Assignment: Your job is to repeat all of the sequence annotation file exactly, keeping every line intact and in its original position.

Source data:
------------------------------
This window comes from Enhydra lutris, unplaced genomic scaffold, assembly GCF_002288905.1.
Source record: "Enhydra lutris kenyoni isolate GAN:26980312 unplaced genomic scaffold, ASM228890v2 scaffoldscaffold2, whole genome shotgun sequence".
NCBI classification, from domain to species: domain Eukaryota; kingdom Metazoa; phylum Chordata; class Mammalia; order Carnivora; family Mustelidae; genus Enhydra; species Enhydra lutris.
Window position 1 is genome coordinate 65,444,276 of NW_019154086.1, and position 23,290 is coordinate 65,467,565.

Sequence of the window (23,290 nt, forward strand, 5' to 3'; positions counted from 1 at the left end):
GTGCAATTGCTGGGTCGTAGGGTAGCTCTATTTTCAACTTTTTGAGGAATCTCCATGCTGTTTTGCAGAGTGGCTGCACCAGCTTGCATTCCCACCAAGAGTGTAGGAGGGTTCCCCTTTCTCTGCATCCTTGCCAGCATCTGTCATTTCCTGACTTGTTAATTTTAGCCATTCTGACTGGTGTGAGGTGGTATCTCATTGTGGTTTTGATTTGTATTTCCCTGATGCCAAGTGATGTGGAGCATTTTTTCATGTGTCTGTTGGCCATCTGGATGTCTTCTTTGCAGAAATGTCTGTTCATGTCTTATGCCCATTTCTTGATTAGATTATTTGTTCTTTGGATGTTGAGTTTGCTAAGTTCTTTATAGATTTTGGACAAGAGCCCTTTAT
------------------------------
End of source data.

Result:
This window comes from Enhydra lutris, unplaced genomic scaffold, assembly GCF_002288905.1.
Source record: "Enhydra lutris kenyoni isolate GAN:26980312 unplaced genomic scaffold, ASM228890v2 scaffoldscaffold2, whole genome shotgun sequence".
NCBI classification, from domain to species: domain Eukaryota; kingdom Metazoa; phylum Chordata; class Mammalia; order Carnivora; family Mustelidae; genus Enhydra; species Enhydra lutris.
Window position 1 is genome coordinate 65,444,276 of NW_019154086.1, and position 23,290 is coordinate 65,467,565.

Sequence of the window (23,290 nt, forward strand, 5' to 3'; positions counted from 1 at the left end):
GTGCAATTGCTGGGTCGTAGGGTAGCTCTATTTTCAACTTTTTGAGGAATCTCCATGCTGTTTTGCAGAGTGGCTGCACCAGCTTGCATTCCCACCAAGAGTGTAGGAGGGTTCCCCTTTCTCTGCATCCTTGCCAGCATCTGTCATTTCCTGACTTGTTAATTTTAGCCATTCTGACTGGTGTGAGGTGGTATCTCATTGTGGTTTTGATTTGTATTTCCCTGATGCCAAGTGATGTGGAGCATTTTTTCATGTGTCTGTTGGCCATCTGGATGTCTTCTTTGCAGAAATGTCTGTTCATGTCTTATGCCCATTTCTTGATTAGATTATTTGTTCTTTGGATGTTGAGTTTGCTAAGTTCTTTATAGATTTTGGACAAGAGCCCTTTAT